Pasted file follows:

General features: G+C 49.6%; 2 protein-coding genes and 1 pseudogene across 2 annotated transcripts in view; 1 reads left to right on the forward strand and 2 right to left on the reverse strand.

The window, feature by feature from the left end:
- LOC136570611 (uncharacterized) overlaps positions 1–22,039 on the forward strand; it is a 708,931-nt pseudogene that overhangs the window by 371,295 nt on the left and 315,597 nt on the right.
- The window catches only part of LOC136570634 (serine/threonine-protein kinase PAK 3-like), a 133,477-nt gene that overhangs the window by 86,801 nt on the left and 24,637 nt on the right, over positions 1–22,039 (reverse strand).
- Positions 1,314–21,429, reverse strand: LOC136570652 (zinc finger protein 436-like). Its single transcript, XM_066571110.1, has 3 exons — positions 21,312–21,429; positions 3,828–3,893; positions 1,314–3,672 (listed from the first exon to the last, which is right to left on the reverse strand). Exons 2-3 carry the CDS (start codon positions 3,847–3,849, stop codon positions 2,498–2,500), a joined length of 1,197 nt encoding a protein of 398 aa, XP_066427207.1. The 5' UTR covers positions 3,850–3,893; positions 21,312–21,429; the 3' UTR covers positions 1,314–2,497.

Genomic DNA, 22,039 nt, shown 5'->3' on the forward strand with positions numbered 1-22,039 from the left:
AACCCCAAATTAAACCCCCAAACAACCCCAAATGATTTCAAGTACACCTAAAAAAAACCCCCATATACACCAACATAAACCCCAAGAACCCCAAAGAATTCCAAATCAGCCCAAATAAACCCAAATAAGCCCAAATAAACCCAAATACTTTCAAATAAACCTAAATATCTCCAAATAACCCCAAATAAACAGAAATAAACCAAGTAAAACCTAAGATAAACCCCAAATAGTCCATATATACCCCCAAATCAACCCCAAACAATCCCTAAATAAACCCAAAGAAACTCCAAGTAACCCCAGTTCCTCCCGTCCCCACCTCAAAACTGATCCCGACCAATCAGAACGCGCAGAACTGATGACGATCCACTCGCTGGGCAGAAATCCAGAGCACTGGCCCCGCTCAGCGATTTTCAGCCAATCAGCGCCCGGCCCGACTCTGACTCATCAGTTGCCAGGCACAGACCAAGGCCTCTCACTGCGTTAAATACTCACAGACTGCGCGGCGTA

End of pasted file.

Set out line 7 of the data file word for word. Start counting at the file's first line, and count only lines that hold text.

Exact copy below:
AACCCCAAATTAAACCCCCAAACAACCCCAAATGATTTCAAGTACACCTAAAAAAAACCCCCATATACACCAACATAAACCCCAAGAACCCCAAAGAATTCCAAATCAGCCCAAATAAACCCAAATAAGCCCAAATAAACCCAAATACTTTCAAATAAACCTAAATATCTCCAAATAACCCCAAATAAACAGAAATAAACCAAGTAAAACCTAAGATAAACCCCAAATAGTCCATATATACCCCCAAATCAACCCCAAACAATCCCTAAATAAACCCAAAGAAACTCCAAGTAACCCCAGTTCCTCCCGTCCCCACCTCAAAACTGATCCCGACCAATCAGAACGCGCAGAACTGATGACGATCCACTCGCTGGGCAGAAATCCAGAGCACTGGCCCCGCTCAGCGATTTTCAGCCAATCAGCGCCCGGCCCGACTCTGACTCATCAGTTGCCAGGCACAGACCAAGGCCTCTCACTGCGTTAAATACTCACAGACTGCGCGGCGTA